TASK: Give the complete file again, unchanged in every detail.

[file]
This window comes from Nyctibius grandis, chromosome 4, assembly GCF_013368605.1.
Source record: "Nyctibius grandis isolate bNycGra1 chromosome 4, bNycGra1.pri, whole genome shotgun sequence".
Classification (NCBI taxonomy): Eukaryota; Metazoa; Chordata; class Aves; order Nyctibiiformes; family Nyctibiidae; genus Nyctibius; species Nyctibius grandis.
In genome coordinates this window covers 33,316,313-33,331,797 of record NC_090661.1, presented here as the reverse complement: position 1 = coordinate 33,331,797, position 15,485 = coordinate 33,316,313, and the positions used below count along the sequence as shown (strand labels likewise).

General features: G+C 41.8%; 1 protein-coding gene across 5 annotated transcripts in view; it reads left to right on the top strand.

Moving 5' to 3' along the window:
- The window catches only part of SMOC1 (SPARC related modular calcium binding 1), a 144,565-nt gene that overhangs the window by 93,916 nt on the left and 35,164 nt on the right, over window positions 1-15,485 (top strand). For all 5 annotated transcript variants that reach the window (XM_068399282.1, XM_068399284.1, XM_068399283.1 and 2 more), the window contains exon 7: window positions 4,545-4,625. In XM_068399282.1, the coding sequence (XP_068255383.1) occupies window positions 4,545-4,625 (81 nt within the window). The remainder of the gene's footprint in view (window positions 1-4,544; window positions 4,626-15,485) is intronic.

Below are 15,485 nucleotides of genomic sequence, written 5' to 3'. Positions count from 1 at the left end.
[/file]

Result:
This window comes from Nyctibius grandis, chromosome 4, assembly GCF_013368605.1.
Source record: "Nyctibius grandis isolate bNycGra1 chromosome 4, bNycGra1.pri, whole genome shotgun sequence".
Classification (NCBI taxonomy): Eukaryota; Metazoa; Chordata; class Aves; order Nyctibiiformes; family Nyctibiidae; genus Nyctibius; species Nyctibius grandis.
In genome coordinates this window covers 33,316,313-33,331,797 of record NC_090661.1, presented here as the reverse complement: position 1 = coordinate 33,331,797, position 15,485 = coordinate 33,316,313, and the positions used below count along the sequence as shown (strand labels likewise).

General features: G+C 41.8%; 1 protein-coding gene across 5 annotated transcripts in view; it reads left to right on the top strand.

Moving 5' to 3' along the window:
- The window catches only part of SMOC1 (SPARC related modular calcium binding 1), a 144,565-nt gene that overhangs the window by 93,916 nt on the left and 35,164 nt on the right, over window positions 1-15,485 (top strand). For all 5 annotated transcript variants that reach the window (XM_068399282.1, XM_068399284.1, XM_068399283.1 and 2 more), the window contains exon 7: window positions 4,545-4,625. In XM_068399282.1, the coding sequence (XP_068255383.1) occupies window positions 4,545-4,625 (81 nt within the window). The remainder of the gene's footprint in view (window positions 1-4,544; window positions 4,626-15,485) is intronic.

Below are 15,485 nucleotides of genomic sequence, written 5' to 3'. Positions count from 1 at the left end.